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This book tells the story of Charles Arrowby, an actor/director/playwright who retires to a cottage on the edge of the sea to "abjure magic and become a hermit". The novel consists of Charles's entries into his diary/journal/autobiography, gradually piecing together the details of his life intertwined with his musings on his cottage and the sea - and the monster he sees in it. This is a wonderful book and the reader is kept guessing what will happen. Past and present come together when Charles meets up with the lost love of his life but not everything goes according to his plans. There is so much in this book - love, hope, loss, death, mystery, friendship, nature, kidnapping, obsession. All packaged in a beautifully written and readable novel that manages to keep the reader enthralled throughout. Unfortunately our attempts at discussing this book were thwarted several times but everyone that read it, thoroughly enjoyed the experience. Highly recommended - one of the best I have read recently and definitely worthy of repeated reading.

Book for June: Under the Skin by Michael Faber

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I have just read this one and must warn you that it's not for the squeamish! It tells the story of Isserley, a young woman who has an obsession with picking up male hitchhikers, the more muscled, the better. To say too much would be to spoil the plot - suffice to say that it'll make anyone wary of hitching a lift again. It's a much shorter book than those the Bookworms have read recently and is quite a quick read. Quite a few of us did manage to read this one and the general view was very positive. It's interesting and thought provoking and might even make you change one aspect of your lifestyle - beyond that I shall say no more!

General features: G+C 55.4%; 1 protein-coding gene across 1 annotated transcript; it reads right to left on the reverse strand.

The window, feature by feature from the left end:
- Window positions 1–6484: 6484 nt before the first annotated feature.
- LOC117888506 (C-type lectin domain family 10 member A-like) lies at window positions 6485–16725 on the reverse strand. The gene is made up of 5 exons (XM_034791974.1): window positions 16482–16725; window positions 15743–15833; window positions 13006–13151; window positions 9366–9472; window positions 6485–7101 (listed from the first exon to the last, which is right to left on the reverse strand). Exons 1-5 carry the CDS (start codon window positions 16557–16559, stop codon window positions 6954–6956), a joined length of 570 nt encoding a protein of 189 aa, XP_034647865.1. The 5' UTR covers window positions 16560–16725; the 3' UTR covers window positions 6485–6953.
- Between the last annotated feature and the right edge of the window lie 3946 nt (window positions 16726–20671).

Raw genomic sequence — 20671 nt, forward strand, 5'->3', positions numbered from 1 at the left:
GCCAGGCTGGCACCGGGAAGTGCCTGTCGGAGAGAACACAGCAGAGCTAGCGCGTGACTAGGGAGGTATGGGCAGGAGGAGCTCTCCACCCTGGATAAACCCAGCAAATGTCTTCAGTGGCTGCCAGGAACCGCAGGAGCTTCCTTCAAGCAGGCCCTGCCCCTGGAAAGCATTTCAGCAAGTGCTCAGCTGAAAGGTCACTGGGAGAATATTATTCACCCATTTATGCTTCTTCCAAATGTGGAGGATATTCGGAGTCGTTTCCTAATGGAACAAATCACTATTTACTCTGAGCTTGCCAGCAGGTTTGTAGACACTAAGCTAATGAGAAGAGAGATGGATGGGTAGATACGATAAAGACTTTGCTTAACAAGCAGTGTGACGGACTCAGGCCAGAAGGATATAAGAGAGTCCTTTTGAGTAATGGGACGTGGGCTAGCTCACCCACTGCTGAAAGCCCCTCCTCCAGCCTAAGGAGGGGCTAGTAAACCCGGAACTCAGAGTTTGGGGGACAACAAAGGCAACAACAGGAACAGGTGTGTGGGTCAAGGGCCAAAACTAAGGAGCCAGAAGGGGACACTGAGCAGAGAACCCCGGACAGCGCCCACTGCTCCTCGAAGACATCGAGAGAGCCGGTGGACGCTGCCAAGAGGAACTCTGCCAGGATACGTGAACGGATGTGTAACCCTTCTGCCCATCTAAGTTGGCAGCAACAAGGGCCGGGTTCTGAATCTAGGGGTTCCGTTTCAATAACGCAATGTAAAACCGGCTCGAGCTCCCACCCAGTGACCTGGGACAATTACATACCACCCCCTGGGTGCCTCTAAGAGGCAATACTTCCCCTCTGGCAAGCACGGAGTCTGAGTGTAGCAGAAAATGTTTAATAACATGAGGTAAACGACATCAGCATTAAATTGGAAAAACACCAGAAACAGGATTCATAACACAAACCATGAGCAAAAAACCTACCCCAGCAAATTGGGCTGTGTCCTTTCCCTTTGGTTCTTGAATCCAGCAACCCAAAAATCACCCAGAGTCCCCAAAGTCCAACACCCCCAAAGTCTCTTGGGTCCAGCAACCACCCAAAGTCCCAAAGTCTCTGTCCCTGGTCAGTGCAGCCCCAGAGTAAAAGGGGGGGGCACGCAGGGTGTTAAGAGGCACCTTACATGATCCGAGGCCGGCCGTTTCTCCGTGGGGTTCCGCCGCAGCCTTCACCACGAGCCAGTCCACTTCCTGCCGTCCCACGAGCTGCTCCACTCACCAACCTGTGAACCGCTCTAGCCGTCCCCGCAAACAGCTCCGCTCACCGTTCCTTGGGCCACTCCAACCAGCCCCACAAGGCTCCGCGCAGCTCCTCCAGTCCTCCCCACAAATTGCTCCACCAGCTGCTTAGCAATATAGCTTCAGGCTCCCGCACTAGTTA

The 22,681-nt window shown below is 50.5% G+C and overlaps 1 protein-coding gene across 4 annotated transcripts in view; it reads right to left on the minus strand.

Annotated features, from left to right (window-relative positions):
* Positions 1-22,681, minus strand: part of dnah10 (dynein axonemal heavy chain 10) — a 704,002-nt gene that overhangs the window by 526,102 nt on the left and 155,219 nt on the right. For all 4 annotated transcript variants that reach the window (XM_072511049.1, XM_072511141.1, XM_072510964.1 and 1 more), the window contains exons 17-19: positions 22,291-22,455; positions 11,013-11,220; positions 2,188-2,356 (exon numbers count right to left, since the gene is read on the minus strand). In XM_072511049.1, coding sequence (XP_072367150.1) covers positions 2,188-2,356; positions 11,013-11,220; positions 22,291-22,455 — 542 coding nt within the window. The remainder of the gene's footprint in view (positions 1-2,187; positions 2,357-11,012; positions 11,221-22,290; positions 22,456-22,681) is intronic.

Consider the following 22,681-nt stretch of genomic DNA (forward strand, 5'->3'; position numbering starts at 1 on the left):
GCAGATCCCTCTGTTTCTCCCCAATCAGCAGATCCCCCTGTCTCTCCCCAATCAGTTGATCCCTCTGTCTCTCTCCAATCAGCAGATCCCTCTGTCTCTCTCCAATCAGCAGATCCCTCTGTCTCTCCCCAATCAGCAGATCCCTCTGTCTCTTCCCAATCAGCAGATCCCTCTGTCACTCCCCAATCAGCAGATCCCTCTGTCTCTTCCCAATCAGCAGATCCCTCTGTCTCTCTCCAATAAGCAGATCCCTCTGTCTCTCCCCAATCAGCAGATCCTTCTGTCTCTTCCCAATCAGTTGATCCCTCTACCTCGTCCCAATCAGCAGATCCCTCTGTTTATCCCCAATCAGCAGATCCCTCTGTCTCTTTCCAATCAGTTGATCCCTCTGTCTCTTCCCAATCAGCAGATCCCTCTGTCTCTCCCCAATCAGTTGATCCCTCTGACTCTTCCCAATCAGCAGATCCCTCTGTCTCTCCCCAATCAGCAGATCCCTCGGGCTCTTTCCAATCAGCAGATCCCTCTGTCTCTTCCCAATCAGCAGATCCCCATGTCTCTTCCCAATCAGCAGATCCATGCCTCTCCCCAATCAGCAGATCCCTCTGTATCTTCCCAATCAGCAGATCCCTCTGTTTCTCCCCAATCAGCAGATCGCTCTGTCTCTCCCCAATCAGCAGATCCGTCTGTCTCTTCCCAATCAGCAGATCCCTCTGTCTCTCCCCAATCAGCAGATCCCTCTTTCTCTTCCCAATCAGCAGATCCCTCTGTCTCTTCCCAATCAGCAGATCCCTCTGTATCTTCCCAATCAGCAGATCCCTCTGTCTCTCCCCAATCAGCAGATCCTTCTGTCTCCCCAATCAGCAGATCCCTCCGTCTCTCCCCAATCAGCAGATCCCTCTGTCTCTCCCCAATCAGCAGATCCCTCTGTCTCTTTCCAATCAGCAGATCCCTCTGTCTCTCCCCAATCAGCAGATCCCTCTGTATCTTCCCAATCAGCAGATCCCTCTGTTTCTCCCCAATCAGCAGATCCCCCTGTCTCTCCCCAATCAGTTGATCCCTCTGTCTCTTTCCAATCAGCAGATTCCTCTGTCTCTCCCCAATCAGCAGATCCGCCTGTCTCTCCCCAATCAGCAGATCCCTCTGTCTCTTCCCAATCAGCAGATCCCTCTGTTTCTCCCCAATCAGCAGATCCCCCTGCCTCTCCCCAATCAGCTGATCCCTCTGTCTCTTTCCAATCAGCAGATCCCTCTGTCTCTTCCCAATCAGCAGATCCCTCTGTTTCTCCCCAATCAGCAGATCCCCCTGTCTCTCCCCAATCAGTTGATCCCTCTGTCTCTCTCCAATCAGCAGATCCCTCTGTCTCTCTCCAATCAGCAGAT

Book for July: In a Land of Plenty by Tim Pears

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I loved this book which opens in 1952 and covers the next 40 years of the lives of the family of Charles Freeman, successful postwar industrialist. It concentrates mainly on the life of James, one of Charles's sons. The family have very diverse personalities and they are interwoven with the other, equally interesting, characters of the novel. The historical background is fascinating, especially as I write as someone who lived through the strikes of the 70s and the breakdown of the manufacturing industry in the 80s. Recently serialised on BBC2, the book does hold a few surprises for those that have seen the TV adaptation. I enjoyed both tremendously and was pleased to hear that the author was very happy with the changes that were made. This is one of my favourite books of the year so if you want a really good book to get your teeth into, try this. It has over 650 pages though, so ensure you have time to give it the attention it deserves. Oh - and make sure you have some tissues handy ;-)) The Bookworms were rather divided over this one, much to my surprise. One even abandoned it halfway through and several found it hard to empathise with the characters. Indeed, they didn't feel that they were very well-drawn, but luckily I wasn't the only fan!